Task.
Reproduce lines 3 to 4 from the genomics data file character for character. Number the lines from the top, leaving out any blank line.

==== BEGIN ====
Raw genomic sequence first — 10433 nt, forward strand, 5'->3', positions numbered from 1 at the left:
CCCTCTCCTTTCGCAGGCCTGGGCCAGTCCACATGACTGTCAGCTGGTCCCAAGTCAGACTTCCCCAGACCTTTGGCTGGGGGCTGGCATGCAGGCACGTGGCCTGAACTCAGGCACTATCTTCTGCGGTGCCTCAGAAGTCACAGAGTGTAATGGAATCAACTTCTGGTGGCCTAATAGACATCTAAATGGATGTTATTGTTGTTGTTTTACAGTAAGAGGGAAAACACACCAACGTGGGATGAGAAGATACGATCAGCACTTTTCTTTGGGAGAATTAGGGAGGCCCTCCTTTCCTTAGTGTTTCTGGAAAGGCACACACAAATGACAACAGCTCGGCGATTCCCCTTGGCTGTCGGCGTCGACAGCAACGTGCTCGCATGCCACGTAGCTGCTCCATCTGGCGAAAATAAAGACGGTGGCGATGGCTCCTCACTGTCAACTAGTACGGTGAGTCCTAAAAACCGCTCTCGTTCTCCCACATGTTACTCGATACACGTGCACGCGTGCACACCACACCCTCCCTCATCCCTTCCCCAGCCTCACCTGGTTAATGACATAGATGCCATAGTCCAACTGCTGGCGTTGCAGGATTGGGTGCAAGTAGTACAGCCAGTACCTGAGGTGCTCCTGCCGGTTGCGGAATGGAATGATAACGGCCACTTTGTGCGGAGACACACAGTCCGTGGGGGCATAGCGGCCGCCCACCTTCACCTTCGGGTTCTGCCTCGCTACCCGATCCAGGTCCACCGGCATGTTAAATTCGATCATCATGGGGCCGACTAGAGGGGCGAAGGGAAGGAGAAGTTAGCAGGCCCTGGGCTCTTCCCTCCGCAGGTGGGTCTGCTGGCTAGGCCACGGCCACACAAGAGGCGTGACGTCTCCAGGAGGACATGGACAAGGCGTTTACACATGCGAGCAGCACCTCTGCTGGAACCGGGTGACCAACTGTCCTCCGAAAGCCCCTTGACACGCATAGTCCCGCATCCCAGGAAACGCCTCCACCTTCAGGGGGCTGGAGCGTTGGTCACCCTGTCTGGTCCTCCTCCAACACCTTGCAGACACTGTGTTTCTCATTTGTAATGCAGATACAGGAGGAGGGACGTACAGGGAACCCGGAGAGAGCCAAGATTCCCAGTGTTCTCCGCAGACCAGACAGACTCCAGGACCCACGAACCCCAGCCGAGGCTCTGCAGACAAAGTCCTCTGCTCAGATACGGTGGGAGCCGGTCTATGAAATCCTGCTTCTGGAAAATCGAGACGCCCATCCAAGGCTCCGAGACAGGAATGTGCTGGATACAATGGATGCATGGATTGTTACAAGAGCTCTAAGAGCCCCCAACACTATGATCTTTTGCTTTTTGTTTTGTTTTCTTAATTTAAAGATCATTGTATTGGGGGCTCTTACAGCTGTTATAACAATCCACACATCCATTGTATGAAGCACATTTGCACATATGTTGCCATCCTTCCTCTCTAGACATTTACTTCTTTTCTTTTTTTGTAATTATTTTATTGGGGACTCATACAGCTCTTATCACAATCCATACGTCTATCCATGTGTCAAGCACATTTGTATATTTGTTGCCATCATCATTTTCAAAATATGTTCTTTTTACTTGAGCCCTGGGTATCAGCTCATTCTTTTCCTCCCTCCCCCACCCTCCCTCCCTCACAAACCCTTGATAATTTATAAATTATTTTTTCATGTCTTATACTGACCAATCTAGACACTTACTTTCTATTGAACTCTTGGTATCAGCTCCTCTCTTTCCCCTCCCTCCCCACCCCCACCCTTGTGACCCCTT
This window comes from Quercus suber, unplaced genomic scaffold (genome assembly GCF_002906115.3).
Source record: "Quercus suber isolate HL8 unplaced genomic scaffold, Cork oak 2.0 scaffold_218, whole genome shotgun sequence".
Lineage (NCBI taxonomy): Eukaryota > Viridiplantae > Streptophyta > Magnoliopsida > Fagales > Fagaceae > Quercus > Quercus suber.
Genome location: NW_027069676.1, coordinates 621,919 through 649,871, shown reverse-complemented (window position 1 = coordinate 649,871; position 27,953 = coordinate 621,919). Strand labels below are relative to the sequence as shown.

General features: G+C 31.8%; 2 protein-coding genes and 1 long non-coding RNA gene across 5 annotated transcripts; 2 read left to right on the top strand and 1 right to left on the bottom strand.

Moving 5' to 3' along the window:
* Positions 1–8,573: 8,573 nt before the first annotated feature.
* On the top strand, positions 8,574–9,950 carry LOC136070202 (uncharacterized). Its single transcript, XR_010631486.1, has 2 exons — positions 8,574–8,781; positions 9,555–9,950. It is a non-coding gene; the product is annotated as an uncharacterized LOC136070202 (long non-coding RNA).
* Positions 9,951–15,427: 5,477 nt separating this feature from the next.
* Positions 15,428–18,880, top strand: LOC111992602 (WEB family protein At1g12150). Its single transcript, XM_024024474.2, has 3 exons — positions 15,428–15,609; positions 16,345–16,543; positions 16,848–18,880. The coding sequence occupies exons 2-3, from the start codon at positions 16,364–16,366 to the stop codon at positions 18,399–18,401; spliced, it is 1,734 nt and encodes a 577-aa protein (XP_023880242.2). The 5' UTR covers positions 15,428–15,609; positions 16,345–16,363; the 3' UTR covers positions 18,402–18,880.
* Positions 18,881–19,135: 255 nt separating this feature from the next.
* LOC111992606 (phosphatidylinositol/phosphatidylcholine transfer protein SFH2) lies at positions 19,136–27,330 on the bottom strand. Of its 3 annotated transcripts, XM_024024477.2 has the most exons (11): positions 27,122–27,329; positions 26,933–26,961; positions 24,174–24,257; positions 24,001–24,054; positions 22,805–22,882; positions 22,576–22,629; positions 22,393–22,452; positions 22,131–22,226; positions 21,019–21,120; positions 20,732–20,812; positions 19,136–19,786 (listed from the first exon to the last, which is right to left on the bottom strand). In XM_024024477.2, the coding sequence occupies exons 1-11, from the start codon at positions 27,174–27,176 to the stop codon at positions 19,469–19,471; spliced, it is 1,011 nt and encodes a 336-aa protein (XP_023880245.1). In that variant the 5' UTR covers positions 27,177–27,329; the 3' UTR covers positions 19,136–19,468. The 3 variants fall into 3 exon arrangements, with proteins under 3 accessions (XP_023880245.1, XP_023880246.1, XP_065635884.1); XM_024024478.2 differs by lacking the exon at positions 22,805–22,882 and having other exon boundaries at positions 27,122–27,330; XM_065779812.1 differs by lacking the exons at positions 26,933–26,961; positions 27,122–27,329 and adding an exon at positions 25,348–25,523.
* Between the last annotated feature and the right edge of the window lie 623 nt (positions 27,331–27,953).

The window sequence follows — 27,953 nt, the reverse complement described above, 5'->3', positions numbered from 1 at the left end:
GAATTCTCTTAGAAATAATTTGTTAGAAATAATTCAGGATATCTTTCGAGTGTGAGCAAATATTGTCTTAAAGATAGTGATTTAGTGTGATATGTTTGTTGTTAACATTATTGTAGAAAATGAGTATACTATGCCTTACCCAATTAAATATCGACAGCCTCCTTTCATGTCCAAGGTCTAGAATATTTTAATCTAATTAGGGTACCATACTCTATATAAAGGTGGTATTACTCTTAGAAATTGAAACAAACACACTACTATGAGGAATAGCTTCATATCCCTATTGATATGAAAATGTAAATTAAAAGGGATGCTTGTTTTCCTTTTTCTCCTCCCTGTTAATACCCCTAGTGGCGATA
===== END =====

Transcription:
This window comes from Quercus suber, unplaced genomic scaffold (genome assembly GCF_002906115.3).
Source record: "Quercus suber isolate HL8 unplaced genomic scaffold, Cork oak 2.0 scaffold_218, whole genome shotgun sequence".